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Governmental and Public Entities

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Miller Canfield attorneys have been representing public entities, including numerous counties, cities, townships, public authorities, and colleges and universities, for over 100 years. Miller Canfield employment and labor attorneys were involved in negotiating some of the first public entity labor contracts under the Public Employment Relations Act (PERA) and represent public entities in all employment issues, including contract bargaining, regulatory compliance and reporting obligations.

Among the areas we assist clients with are:

  • Labor relations for counties, cities, school districts, colleges and universities, and other governmental entities with issues including teacher tenure, Right-to-Work, civil rights and all issues before the Michigan Employment Relations Commission;
  • Defending employment-related lawsuits, including wage-and-hour disputes, Equal Employment Opportunity Commission (EEOC), Family and Medical Leave Act (FMLA), Americans With Disabilities Act (ADA), and wrongful discharge claims;
  • School law compliance, including both public school districts and private institutions, with issues dealing with Family Educational Rights and Privacy Act, student discipline, Individuals with Disabilities Education Act, teacher tenure and Title IX provisions;
  • Affirmative action plans, whether the organization is developing a new plan or simply updating an existing one;
  • Office of Federal Contract Compliance Programs, including challenging OFCCP jurisdiction, audits, and other concerns arising from the use of government contractors;
  • Election law including bond and millage elections;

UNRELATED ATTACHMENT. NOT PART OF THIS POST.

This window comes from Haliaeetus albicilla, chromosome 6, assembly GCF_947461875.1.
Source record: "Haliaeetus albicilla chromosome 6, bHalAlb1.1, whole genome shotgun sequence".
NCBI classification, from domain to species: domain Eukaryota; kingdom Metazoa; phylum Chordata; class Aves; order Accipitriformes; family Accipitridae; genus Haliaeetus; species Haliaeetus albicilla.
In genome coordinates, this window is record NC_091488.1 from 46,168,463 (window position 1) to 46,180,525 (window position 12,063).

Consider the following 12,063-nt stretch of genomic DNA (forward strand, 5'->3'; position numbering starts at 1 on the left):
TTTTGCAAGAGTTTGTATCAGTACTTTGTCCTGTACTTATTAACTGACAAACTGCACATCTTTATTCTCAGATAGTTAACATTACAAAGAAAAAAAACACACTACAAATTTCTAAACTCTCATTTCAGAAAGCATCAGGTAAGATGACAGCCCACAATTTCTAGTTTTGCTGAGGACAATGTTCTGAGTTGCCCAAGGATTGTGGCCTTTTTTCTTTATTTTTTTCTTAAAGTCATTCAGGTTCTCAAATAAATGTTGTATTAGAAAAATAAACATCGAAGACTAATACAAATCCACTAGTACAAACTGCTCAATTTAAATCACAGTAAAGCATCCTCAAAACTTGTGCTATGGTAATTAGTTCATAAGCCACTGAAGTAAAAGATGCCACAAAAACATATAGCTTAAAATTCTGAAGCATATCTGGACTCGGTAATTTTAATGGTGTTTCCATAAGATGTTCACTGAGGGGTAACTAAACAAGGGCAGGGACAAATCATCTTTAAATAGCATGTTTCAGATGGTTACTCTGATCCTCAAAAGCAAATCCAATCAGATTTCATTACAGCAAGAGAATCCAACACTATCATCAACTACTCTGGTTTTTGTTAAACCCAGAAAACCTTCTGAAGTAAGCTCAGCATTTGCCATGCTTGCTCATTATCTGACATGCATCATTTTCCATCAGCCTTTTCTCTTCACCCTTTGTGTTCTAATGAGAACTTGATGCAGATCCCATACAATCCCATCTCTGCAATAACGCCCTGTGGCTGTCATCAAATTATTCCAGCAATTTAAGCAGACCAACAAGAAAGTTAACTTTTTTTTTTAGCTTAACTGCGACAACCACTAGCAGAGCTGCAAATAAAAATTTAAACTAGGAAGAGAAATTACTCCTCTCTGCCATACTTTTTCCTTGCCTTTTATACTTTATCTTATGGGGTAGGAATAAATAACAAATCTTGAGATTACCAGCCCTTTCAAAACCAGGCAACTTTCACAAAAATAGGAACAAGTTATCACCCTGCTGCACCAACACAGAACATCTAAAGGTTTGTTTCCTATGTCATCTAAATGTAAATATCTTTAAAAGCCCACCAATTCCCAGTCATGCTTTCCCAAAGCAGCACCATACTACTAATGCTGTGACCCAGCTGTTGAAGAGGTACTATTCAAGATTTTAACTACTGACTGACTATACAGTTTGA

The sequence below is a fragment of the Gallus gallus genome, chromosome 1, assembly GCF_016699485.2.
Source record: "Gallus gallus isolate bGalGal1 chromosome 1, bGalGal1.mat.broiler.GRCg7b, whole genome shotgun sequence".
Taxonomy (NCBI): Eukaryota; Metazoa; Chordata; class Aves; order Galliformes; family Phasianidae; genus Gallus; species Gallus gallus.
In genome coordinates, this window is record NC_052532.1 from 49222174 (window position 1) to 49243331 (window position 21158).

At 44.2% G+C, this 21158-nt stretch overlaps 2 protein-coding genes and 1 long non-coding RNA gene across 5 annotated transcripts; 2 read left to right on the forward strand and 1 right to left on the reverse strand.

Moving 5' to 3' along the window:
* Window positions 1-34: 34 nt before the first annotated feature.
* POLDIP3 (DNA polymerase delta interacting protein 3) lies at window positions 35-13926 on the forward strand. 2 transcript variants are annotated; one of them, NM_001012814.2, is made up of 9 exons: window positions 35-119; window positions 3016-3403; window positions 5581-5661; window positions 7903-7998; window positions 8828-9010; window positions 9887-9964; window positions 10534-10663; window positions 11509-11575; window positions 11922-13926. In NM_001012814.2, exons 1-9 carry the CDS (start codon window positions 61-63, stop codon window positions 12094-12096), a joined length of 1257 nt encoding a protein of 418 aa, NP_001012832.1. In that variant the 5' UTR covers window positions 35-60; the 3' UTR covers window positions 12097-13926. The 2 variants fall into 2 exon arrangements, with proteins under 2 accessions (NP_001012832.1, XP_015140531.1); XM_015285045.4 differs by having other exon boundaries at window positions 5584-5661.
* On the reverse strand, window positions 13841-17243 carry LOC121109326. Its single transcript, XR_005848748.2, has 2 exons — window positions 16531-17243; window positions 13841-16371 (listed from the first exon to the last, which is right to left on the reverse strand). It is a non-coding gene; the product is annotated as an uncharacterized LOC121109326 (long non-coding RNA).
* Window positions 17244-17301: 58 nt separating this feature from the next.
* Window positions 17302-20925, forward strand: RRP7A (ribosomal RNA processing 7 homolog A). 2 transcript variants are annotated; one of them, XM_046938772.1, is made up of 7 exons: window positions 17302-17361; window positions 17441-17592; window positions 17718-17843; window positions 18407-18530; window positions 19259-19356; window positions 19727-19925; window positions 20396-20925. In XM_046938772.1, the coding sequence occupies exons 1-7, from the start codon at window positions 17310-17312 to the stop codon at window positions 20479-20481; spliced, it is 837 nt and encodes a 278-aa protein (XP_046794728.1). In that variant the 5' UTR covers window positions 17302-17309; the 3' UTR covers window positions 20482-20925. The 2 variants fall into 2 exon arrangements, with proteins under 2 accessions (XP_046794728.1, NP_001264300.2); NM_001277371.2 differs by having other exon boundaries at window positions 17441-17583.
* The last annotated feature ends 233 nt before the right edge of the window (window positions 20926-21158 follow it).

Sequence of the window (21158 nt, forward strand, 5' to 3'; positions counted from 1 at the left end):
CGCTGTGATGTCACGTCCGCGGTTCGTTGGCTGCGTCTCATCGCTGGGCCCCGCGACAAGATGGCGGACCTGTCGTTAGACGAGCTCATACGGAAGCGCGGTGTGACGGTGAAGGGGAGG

• Freedom of Information Act compliance, and;
  • Open Meetings Act compliance.
  • Prior to the City of Detroit's Chapter 9 bankruptcy filing, Miller Canfield's labor team helped the city review all collective bargaining agreements and modify to the extent allowed by the consent agreement with the State of Michigan and the Emergency Manager powers. During bankruptcy, the firm served as local counsel on all matters related to the bankruptcy. Post-bankruptcy, the firm is handling numerous matters related to the restructuring, including litigating and negotiating requests for relief from the automatic stay by unions and other parties, handling post-petition financing matters, and assisting with the restructuring of various city departments, including both the Detroit Water and Sewerage Department and the newly created regional Great Lakes Water Authority. 
  • Represented a city which was sued by its retiree association after the city's former emergency manager eliminated retiree health care benefits as a cost-saving measure during the financial crisis. We handled the litigation and negotiated an innovative settlement agreement which would require the city to terminate its overfunded defined benefit plan with current assets valued around $500 million, reestablish a new defined benefit plan (which will assume all of the pension liabilities of the terminated defined benefit plan plus a substantial cushion of assets), and establish a voluntary employees' beneficiary association (which will receive the remaining excess assets to fund certain retiree health benefits). We helped the city receive IRS approval for this groundbreaking arrangement, which will enable the city to utilize approximately $100-$150 million of excess funding from its pension system to maintain pension benefits without reduction and restore city-funded retiree health, dental, and vision benefits for eligible retirees.